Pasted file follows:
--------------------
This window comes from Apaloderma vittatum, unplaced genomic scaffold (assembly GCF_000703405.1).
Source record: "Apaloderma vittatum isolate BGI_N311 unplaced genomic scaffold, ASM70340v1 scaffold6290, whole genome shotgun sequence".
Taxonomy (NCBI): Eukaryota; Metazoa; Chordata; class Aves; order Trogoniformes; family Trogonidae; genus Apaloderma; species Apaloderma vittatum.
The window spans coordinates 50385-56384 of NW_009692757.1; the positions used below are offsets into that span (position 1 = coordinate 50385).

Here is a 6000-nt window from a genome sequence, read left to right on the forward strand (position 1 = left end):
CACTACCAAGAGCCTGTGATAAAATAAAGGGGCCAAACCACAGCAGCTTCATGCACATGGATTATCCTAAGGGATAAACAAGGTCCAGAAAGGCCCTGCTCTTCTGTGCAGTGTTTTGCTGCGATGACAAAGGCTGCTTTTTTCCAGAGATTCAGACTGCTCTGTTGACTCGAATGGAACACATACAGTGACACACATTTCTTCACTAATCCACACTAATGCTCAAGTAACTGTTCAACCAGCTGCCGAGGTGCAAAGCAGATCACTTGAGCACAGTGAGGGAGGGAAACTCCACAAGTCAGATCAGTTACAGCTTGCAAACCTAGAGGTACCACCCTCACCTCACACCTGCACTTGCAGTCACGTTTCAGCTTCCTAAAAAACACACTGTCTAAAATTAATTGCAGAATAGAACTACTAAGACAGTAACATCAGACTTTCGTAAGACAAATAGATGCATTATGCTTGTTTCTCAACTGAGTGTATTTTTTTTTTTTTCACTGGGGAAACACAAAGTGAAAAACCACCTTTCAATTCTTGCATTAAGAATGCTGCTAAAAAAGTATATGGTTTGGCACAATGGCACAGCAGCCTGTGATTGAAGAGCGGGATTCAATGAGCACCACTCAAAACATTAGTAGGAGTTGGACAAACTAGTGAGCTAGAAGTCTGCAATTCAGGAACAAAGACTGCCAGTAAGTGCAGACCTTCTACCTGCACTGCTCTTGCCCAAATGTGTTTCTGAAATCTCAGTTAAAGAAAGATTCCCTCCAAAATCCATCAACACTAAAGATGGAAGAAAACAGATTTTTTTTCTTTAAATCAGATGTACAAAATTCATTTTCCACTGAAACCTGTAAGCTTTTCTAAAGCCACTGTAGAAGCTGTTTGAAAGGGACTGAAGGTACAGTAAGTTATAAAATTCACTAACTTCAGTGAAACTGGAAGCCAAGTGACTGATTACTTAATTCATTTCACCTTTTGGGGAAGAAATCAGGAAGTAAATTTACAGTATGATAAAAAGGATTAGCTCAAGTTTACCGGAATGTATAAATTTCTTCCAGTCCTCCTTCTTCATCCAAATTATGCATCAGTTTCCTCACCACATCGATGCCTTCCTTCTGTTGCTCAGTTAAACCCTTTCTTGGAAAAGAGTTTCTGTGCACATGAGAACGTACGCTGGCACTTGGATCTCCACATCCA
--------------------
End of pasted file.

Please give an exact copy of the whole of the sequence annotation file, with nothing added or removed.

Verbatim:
This window comes from Apaloderma vittatum, unplaced genomic scaffold (assembly GCF_000703405.1).
Source record: "Apaloderma vittatum isolate BGI_N311 unplaced genomic scaffold, ASM70340v1 scaffold6290, whole genome shotgun sequence".
Taxonomy (NCBI): Eukaryota; Metazoa; Chordata; class Aves; order Trogoniformes; family Trogonidae; genus Apaloderma; species Apaloderma vittatum.
The window spans coordinates 50385-56384 of NW_009692757.1; the positions used below are offsets into that span (position 1 = coordinate 50385).

Here is a 6000-nt window from a genome sequence, read left to right on the forward strand (position 1 = left end):
CACTACCAAGAGCCTGTGATAAAATAAAGGGGCCAAACCACAGCAGCTTCATGCACATGGATTATCCTAAGGGATAAACAAGGTCCAGAAAGGCCCTGCTCTTCTGTGCAGTGTTTTGCTGCGATGACAAAGGCTGCTTTTTTCCAGAGATTCAGACTGCTCTGTTGACTCGAATGGAACACATACAGTGACACACATTTCTTCACTAATCCACACTAATGCTCAAGTAACTGTTCAACCAGCTGCCGAGGTGCAAAGCAGATCACTTGAGCACAGTGAGGGAGGGAAACTCCACAAGTCAGATCAGTTACAGCTTGCAAACCTAGAGGTACCACCCTCACCTCACACCTGCACTTGCAGTCACGTTTCAGCTTCCTAAAAAACACACTGTCTAAAATTAATTGCAGAATAGAACTACTAAGACAGTAACATCAGACTTTCGTAAGACAAATAGATGCATTATGCTTGTTTCTCAACTGAGTGTATTTTTTTTTTTTTCACTGGGGAAACACAAAGTGAAAAACCACCTTTCAATTCTTGCATTAAGAATGCTGCTAAAAAAGTATATGGTTTGGCACAATGGCACAGCAGCCTGTGATTGAAGAGCGGGATTCAATGAGCACCACTCAAAACATTAGTAGGAGTTGGACAAACTAGTGAGCTAGAAGTCTGCAATTCAGGAACAAAGACTGCCAGTAAGTGCAGACCTTCTACCTGCACTGCTCTTGCCCAAATGTGTTTCTGAAATCTCAGTTAAAGAAAGATTCCCTCCAAAATCCATCAACACTAAAGATGGAAGAAAACAGATTTTTTTTCTTTAAATCAGATGTACAAAATTCATTTTCCACTGAAACCTGTAAGCTTTTCTAAAGCCACTGTAGAAGCTGTTTGAAAGGGACTGAAGGTACAGTAAGTTATAAAATTCACTAACTTCAGTGAAACTGGAAGCCAAGTGACTGATTACTTAATTCATTTCACCTTTTGGGGAAGAAATCAGGAAGTAAATTTACAGTATGATAAAAAGGATTAGCTCAAGTTTACCGGAATGTATAAATTTCTTCCAGTCCTCCTTCTTCATCCAAATTATGCATCAGTTTCCTCACCACATCGATGCCTTCCTTCTGTTGCTCAGTTAAACCCTTTCTTGGAAAAGAGTTTCTGTGCACATGAGAACGTACGCTGGCACTTGGATCTCCACATCCA